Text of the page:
NEW YORK - A man's testimony recalling the presence of a defendant at industrial worksites overcomes a boiler company's protestations that its products never contained tubes and looked nothing like the ones described by the decedent, a New York justice held in an opinion posted July 11 (Barbara Reha, et al. v. A.O. Smith Water Products Co., et al., No. 190427/2014, N.Y. Sup., New York Co., 2018 N.Y. Misc. LEXIS 2831).
ORLANDO, Fla. - A raw talc supplier's one month of sales to a cosmetic talcum powder manufacturer and its registration to do business in Florida do not create sufficient contacts for personal jurisdiction, a federal judge held July 10 (Susan Stevenson v. Cyprus Amax Minerals Co., et al., No. 17-417, M.D. Fla., 2018 U.S. Dist. LEXIS 114193).
NEW YORK - Nothing in a sale agreement or the business operations of three talc companies suggests ignoring New York's aversion to successor liability and finding two liable for the asbestos claims of the third, a New York justice held in an opinion posted July 10 (Steven Andrew Cohen, et al. v. American Biltrite Inc., et al., No. 190044/2016, N.Y. Sup., New York Co., 2018 N.Y. Misc. LEXIS 2840)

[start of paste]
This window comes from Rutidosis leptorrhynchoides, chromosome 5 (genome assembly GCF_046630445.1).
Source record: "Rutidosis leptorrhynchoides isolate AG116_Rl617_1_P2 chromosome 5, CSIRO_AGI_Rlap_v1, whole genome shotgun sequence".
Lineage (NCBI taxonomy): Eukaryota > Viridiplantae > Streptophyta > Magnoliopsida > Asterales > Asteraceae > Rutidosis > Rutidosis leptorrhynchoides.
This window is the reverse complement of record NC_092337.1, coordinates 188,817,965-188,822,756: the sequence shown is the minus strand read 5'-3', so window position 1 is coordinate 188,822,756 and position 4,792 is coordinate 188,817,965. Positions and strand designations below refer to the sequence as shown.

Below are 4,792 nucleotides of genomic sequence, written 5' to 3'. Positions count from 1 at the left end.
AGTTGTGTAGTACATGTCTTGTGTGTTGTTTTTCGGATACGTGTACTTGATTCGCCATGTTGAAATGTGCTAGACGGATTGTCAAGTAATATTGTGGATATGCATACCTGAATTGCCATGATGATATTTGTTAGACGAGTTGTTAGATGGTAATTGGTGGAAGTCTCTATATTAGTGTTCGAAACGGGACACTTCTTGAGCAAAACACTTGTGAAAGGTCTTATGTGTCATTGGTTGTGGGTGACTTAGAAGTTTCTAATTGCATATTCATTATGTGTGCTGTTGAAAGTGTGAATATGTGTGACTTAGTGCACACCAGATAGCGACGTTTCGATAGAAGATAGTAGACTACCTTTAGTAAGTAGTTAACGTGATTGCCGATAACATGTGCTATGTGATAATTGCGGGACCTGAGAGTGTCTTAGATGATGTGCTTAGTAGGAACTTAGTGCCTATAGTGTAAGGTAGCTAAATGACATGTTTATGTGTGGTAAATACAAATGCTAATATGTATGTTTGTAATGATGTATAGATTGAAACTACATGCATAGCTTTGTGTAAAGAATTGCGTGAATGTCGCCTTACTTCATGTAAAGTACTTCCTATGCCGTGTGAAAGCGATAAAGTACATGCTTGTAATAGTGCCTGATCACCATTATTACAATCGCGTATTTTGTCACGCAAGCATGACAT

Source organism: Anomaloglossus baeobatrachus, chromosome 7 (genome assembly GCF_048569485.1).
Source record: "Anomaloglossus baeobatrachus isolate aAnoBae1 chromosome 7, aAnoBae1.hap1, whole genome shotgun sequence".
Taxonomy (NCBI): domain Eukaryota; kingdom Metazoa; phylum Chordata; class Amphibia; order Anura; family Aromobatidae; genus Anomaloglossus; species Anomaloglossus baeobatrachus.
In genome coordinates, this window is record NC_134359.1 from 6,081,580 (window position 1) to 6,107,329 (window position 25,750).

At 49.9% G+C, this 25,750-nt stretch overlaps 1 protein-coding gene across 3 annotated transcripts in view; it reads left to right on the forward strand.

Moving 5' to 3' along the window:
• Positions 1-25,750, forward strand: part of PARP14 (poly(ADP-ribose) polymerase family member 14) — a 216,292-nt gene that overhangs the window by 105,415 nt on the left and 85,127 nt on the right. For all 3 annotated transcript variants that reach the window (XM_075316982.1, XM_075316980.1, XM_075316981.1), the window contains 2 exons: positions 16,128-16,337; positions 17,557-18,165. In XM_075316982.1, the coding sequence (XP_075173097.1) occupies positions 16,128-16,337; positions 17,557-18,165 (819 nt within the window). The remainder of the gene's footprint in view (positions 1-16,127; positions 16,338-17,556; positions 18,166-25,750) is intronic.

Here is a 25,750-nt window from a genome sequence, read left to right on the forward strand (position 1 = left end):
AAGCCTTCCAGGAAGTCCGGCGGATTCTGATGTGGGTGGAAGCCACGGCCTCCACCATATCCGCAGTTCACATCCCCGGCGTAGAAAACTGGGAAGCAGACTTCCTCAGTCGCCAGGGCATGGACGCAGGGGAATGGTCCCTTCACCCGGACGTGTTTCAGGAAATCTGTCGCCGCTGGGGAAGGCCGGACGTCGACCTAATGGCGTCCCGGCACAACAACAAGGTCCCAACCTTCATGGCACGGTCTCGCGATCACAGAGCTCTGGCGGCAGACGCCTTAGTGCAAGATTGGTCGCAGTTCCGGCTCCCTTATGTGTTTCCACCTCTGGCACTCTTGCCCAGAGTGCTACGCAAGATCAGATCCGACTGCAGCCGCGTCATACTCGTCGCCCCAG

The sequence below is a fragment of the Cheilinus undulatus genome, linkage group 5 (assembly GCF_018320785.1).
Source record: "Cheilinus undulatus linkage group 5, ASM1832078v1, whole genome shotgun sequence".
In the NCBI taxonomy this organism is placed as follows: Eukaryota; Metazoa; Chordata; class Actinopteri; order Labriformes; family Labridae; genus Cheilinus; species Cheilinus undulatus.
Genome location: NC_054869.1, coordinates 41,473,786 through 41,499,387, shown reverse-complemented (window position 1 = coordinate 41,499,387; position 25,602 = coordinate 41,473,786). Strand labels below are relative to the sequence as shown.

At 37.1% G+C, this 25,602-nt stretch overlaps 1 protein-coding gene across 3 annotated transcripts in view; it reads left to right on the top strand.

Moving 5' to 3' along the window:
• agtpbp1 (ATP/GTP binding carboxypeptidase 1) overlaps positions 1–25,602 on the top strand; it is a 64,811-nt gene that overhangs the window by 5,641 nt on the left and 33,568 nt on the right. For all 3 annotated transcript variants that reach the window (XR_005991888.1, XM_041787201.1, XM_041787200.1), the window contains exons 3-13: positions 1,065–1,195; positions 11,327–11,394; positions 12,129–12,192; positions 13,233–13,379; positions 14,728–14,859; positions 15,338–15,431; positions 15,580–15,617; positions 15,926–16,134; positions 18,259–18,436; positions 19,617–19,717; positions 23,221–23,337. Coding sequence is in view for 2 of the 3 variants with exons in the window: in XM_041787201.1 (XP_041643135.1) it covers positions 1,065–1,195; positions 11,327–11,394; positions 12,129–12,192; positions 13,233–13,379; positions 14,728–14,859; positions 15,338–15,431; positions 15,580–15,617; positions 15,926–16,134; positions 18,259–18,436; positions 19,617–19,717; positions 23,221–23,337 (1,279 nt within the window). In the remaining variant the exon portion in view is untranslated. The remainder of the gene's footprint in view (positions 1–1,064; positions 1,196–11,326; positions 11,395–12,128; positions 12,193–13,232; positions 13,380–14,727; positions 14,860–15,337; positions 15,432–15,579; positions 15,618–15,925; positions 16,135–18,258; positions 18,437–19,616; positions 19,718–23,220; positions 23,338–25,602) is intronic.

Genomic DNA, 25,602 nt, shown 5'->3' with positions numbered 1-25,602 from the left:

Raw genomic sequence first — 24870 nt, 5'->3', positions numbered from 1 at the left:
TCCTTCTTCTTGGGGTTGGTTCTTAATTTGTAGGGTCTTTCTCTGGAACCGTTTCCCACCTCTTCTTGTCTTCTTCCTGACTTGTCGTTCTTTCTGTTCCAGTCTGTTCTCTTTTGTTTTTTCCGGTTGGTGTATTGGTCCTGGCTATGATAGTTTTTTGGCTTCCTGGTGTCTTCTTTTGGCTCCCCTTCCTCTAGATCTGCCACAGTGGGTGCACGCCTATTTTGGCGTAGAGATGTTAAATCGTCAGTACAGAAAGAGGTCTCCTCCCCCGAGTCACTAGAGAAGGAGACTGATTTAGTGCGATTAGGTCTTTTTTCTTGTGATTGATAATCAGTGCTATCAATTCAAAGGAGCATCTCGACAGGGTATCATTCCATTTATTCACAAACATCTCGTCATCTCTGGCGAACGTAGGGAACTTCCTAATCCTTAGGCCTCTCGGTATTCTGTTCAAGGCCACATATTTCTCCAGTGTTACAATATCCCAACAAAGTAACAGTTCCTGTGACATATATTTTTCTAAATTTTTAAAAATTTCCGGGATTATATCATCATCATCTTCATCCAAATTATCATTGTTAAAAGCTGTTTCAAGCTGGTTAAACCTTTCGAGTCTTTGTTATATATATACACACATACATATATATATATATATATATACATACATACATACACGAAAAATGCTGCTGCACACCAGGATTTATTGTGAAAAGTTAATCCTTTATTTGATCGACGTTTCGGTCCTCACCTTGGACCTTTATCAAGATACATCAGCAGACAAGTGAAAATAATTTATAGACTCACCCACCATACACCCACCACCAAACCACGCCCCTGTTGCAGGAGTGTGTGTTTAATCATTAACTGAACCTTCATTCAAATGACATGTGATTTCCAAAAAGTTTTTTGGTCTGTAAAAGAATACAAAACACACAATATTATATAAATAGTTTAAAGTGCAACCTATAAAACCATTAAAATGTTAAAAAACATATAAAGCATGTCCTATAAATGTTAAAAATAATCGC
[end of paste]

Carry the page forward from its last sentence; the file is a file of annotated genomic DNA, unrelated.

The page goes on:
NEW YORK - A New York appellate panel on July 10 suspended the license to practice law for Steven R. Donziger, the attorney who represented a group of Ecuadorian residents who won an $18.5 billion judgment against the company in a court in Ecuador for injuries only to have it reversed (In the Matter of Steven R. Donziger: Attorney Grievance Committee for the First Judicial Department, Petitioner, Steven R. Donziger, Respondent, No. M-5635, N.Y. Sup., App. Div., 1st Dept.).
SAN FRANCISCO - A federal judge in California on July 10 ruled that the experts for plaintiffs who have sued Monsanto Co. in multidistrict litigation related to the herbicide Roundup should be admitted because the plaintiffs have presented evidence from which a reasonable jury could conclude that glyphosate, the active ingredient in Roundup, can cause non-Hodgkin lymphoma (NHL) at "human-relevant doses" (In re: Roundup Products Liability Litigation, MDL No. 2741, N.D. Calif.).